Footpath Open Data is not always accurate.

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Footpath Open Data is not always accurate.

Adam Snape
Hi all,

This is my first post to this (or indeed any) mailing list. Apologies if I've made any errors.

I agree with Colin that we should certainly not be assuming permissive status for paths which are not included on the definitive map. The DM is legally definitive in the rights that it shows but it is also explicitly not evidence about the non-existence of other rights. We can't say "the definitive path goes this way, thus the path going the other way must be permissive". In order to tag a way as permissive we ought to have some verifiable evidence that public use is by permission.

As Andy and Colin say, some common sense needs to be applied before adding information from the DM/DS into OSM. Until we come up with a  tagging system to say "this map feature exists legally but not on the ground", adding obvious errors, paths which have subsequently been built across, or stiles/gates which now exist only on the DS lessens the usability of the map for people actually wanting to use the paths.

I'm in Lancashire which hasn't explicitly released the DS/DM information under a suitable license (though it does appear on rowmaps). If I was somewhere which had released this information, it would definitely be useful for checking osm for errors and for adding the definitive line where the current path takes a different course. However, I'd still avoid making small adjustments to ways following actual GPS traces (eg through fields) just to get them to exactly follow the council's shape-files. The scope for error in the several generations of copying (Parish return>Draft Map(s)>Revision(s)>computerisation) and the limitation of the original DM scale means that we are better off with our own measurements of the path.

Adam

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Re: Footpath Open Data is not always accurate.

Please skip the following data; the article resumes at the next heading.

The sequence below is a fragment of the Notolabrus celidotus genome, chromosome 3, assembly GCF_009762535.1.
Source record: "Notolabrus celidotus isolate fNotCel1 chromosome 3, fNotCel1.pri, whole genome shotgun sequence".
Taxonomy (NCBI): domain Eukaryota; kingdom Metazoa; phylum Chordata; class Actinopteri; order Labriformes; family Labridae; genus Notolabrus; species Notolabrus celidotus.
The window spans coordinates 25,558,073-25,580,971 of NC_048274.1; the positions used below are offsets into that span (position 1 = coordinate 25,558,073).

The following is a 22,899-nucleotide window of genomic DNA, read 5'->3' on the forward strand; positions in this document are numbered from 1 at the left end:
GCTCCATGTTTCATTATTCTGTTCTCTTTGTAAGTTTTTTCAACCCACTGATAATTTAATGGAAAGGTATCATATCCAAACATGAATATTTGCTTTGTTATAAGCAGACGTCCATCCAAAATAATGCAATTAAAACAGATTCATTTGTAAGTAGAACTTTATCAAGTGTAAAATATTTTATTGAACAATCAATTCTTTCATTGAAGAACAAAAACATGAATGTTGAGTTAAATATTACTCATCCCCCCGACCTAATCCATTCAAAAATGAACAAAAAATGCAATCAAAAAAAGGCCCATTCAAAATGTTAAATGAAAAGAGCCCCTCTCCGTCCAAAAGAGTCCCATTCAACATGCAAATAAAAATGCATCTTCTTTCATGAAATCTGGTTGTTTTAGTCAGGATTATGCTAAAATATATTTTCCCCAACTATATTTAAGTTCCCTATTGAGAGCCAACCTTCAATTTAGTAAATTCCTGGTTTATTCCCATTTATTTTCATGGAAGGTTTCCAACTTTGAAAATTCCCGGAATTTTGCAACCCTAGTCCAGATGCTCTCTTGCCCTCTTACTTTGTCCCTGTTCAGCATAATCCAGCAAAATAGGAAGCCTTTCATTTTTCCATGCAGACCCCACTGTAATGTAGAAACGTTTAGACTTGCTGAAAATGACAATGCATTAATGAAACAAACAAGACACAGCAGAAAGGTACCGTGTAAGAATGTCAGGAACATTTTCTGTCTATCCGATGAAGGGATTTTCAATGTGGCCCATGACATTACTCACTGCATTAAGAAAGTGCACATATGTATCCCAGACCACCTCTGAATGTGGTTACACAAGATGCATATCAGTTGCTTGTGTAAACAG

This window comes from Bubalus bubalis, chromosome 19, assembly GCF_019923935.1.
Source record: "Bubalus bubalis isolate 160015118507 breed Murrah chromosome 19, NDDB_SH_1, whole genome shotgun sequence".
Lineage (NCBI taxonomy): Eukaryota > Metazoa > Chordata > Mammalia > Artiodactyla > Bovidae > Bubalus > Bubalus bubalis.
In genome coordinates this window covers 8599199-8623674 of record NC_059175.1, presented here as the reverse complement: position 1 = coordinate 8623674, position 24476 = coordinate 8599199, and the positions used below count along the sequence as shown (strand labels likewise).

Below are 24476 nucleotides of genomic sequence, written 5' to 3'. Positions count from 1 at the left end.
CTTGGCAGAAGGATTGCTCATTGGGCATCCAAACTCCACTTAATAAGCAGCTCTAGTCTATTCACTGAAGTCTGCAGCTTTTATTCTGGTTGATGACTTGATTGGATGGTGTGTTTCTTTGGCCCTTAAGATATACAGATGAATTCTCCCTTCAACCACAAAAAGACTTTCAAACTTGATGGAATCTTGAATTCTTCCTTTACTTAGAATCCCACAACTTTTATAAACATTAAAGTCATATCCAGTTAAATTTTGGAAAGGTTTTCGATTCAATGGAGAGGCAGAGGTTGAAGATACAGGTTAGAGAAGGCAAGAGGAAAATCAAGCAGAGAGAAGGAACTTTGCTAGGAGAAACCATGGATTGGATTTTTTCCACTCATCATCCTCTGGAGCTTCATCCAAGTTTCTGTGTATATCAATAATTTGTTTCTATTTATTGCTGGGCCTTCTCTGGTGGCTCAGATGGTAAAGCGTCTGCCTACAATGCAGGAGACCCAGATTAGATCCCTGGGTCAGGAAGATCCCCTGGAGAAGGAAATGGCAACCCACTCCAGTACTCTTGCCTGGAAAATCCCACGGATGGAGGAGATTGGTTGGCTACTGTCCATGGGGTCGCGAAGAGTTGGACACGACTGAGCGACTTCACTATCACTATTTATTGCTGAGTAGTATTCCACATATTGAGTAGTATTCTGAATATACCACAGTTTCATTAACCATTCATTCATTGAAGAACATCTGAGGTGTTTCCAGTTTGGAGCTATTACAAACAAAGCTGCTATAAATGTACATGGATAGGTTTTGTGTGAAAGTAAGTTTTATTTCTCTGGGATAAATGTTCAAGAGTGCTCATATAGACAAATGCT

Philip Barnes
Hi Adam, welcome to the list.

On Tue Feb 7 13:26:00 2017 GMT, Adam Snape wrote:

> Hi all,
>
> This is my first post to this (or indeed any) mailing list. Apologies if
> I've made any errors.
>
> I agree with Colin that we should certainly not be assuming permissive
> status for paths which are not included on the definitive map. The DM is
> legally definitive in the rights that it shows but it is also explicitly
> not evidence about the non-existence of other rights. We can't say "the
> definitive path goes this way, thus the path going the other way must be
> permissive". In order to tag a way as permissive we ought to have some
> verifiable evidence that public use is by permission.

I disagree with you here, the walkable line  should be mapped as the right of way whether it follows the definitive line or not. It absolutely should not be mapped as permissive, the landowner is not giving permission. If the definitive line is obstructed you have an absolute right to go around it.

The walked line and the definitive line are often different, I have heard 50m as being a reasonable guide from the LA.
>
> As Andy and Colin say, some common sense needs to be applied before adding
> information from the DM/DS into OSM. Until we come up with a  tagging
> system to say "this map feature exists legally but not on the ground",
> adding obvious errors, paths which have subsequently been built across, or
> stiles/gates which now exist only on the DS lessens the usability of the
> map for people actually wanting to use the paths.

We should map what is there, stiles is where we are making a better map.

Thete is some deregulation of footpath diversions on the way, particularly where the walked line and definitive line differ and providing it is agreed by all parties, then a map modification order will be able to be made without expensive lawers getting involved. I am hoping that will improve the situation.

And when you are out walking do take your secateurs.

Phil (trigpoint)
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Re: Footpath Open Data is not always accurate.

Colin Smale

On 2017-02-07 15:01, Philip Barnes wrote:

Hi Adam, welcome to the list.

If the definitive line is obstructed you have an absolute right to go around it.

Are you sure about this? I would expect that you only have a right to report the obstruction to the LA or apply to the courts. Technically, you might not even have the rights to remove the obstruction as it consists of private property. If I am wrong here, I would appreciate a link...
 
--colin
 

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Re: Footpath Open Data is not always accurate.

Philip Barnes
On Tue Feb 7 15:04:22 2017 GMT, Colin Smale wrote:

> On 2017-02-07 15:01, Philip Barnes wrote:
>
> > Hi Adam, welcome to the list.
> >
> > If the definitive line is obstructed you have an absolute right to go around it.
>
> Are you sure about this? I would expect that you only have a right to
> report the obstruction to the LA or apply to the courts. Technically,
> you might not even have the rights to remove the obstruction as it
> consists of private property. If I am wrong here, I would appreciate a
> link...

http://www.ramblers.org.uk/advice/rights-of-way-law-in-england-and-wales/basics-of-rights-of-way-law.aspx

Section 22 deals with removing an obstruction.

Thats the reason you take your secateurs on every walk and don't go home for them :)

Phil

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